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Meramec Faculty Recognized for Work in Classroom and Online Worlds

December 09, 2011

Refugee camp in Second Life  
A view from outside a refugee camp in Second Life.

St. Louis Community College-Meramec faculty members Cindy Epperson and Tim Linder are featured in the November/December 2011 edition of “Exploring Humanitarian Law,” a newsletter for international humanitarian law educators from the American Red Cross. The professors worked with their respective classes to design and create refugee camps in the virtual world Second Life.

Epperson, who teaches a universal human rights course every spring semester, brought global events in Egypt and Libya to the classroom in spring 2011 by integrating international humanitarian law with a study module provided by the Red Cross. The module tasks students with the following:

“Your team of humanitarian workers has been selected by the government of the People’s Democratic Republic of Algeria to research and develop a refugee camp in their nation near the Libyan border. The camp must accommodate 10,000 refugees who have escaped the armed conflict of the past month in Libya. Your plan should assume that people will arrive without food or water and have only what they can carry with them. Reflect on “The Experience of Fleeing” exercise you recently completed to think about what people will and will not have with them.”

In addition to the assignment criteria, the student-designed camp had to:

“The students learn about refugees and the various issues they face. I wanted to offer a sort of simulation for the students to think about how refugees are at special risk for violation of their human rights, especially refugees who end up living in camps,” Epperson said. 

“After studying what human rights are, the difference between theory and practice and how the world community has organized to protect human rights, the students then plan a refugee camp that honors the UDHR.“

Refugee camp in Second Life  
A view from inside a refugee camp in Second Life.

The two-week project, originally created on paper, took on new life in an online, virtual environment, as Epperson reached out to Linder, who teaches an interactive design course.

“Tim's students take our work on poster board and create a camp in Second Life,” Epperson said.

Second Life is an online virtual world, or “grid,” that enables users to interact using user-created avatars. The grid is filled with three-dimensional models built by users, and the avatars interact within this world.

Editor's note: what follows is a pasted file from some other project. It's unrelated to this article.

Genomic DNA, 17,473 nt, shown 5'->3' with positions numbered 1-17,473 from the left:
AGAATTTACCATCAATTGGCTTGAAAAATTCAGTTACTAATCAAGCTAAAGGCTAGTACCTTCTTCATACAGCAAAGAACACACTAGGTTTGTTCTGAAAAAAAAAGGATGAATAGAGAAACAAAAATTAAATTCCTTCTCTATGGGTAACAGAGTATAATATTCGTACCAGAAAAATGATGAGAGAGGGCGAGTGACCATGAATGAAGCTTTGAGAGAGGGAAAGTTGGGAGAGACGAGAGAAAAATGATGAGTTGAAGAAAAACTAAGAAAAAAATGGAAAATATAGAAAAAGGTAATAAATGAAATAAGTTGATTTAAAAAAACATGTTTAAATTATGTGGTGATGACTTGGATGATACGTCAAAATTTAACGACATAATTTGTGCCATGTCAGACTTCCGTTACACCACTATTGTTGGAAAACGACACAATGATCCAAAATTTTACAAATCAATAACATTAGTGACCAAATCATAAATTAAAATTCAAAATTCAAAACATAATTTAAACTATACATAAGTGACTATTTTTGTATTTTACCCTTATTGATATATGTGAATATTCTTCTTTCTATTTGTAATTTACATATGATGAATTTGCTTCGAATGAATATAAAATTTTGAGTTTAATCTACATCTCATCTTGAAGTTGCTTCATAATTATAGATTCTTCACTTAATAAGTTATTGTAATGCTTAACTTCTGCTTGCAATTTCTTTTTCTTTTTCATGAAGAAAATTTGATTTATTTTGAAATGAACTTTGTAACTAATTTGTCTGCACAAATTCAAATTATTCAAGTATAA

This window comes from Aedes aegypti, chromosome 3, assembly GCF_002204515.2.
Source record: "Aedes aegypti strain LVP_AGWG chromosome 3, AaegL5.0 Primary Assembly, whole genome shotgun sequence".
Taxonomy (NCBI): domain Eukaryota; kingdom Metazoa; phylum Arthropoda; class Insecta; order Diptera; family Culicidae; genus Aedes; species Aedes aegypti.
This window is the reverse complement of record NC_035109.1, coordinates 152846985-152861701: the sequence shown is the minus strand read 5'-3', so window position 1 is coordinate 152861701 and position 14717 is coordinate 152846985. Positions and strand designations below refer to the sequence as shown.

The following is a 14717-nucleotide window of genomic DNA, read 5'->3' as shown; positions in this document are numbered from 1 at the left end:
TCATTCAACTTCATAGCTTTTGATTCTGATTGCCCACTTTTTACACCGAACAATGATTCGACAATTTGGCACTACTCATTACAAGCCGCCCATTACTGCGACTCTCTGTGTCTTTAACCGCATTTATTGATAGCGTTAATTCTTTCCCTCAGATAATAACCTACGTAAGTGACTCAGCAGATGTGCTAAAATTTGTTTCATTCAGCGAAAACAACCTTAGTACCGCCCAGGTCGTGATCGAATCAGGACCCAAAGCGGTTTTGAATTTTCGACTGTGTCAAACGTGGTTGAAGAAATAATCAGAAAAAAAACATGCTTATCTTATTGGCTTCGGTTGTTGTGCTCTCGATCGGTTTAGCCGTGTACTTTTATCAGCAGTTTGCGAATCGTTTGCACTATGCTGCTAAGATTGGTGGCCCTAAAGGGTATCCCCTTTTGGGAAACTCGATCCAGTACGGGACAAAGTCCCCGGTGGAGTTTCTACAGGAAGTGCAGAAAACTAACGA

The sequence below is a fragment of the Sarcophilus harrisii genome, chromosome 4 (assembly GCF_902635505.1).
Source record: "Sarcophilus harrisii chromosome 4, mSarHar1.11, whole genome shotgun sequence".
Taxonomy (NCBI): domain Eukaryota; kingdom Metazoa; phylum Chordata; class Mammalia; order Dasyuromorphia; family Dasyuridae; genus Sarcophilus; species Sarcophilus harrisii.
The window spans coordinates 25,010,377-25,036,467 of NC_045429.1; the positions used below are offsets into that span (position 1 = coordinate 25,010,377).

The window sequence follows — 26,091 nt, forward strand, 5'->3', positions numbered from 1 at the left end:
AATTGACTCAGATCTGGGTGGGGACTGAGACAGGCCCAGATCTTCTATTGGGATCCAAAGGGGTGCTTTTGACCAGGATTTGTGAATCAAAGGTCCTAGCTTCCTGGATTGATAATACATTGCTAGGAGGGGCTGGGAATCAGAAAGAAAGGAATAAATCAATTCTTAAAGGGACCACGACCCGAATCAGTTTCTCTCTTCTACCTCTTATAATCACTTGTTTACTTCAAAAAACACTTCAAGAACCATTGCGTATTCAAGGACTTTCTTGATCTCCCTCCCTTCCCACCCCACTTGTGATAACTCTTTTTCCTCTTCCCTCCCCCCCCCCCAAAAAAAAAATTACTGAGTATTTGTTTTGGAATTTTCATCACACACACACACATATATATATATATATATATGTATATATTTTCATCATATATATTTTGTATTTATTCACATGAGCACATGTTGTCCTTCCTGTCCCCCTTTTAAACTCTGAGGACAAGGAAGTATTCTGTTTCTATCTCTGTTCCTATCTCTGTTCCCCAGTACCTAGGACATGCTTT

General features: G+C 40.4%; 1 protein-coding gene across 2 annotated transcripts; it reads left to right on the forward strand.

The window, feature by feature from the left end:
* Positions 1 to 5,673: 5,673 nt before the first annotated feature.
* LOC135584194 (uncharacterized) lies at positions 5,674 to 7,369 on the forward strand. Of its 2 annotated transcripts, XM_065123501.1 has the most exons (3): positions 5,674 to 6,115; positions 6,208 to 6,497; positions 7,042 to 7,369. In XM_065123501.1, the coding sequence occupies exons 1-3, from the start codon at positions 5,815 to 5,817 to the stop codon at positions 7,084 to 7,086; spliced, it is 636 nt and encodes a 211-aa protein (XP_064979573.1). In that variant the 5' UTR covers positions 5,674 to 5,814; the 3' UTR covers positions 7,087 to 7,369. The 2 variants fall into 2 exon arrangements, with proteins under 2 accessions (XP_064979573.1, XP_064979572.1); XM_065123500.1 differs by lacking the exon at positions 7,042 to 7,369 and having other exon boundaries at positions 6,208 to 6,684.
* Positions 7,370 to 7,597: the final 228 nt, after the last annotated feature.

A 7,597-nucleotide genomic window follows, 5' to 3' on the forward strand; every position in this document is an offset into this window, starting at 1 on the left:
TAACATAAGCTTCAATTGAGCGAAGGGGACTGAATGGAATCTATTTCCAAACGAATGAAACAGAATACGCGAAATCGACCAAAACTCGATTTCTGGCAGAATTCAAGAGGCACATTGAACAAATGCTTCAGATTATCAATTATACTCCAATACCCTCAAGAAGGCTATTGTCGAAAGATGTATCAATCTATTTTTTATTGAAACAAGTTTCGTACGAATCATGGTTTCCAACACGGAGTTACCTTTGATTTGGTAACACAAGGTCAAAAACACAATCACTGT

“My students can create an avatar and move throughout the camp created by Tim's students. It gives students a sense of experiential learning,” said Epperson.

“The interactive design students utilize the plans, ideas and resources from Cindy and her class to develop the virtual refugee camp,” said Linder. “Students learn the process of modeling, texturing and design for a real-time virtual environment with the added benefit of collaboration with other students inside and outside their own class.”

Linder added: “In the collaboration with Cindy, another plus is that students are also exposed to additional concepts and issues surrounding human rights and refugee camps.”

Working with other faculty in a classroom environment is nothing new for Linder.

“A portion of the course is devoted to development of virtual environments,” he said, “I have had several collaborations both on and off campus for my students."

Past collaborations have included the creation of environments and collaborations with students and faculty at Meramec, Mizzou (University of Missouri) and the Sorbonne in Paris, to name a few.

The time and work spent by the spring 2011 universal human rights class will not go to waste. The spring 2012 class will also be immersed in Second Life.

“This coming spring semester, my students will create their poster board camps, then compare and contrast them to the Second Life camp and then real-life camps, which are less comprehensive and not near as nice as what our students create,” Epperson said.

The idea for incorporating other courses is already in place. Epperson hopes to collaborate with architecture, engineering and horticulture courses in the future.

Refugee camp in Second Life  
A student designed refugee camp in Second Life

There is still time to enroll in Epperson's class IDS:201 697 Universal Human Rights and Linder's ART:125 695 Interactive Design I.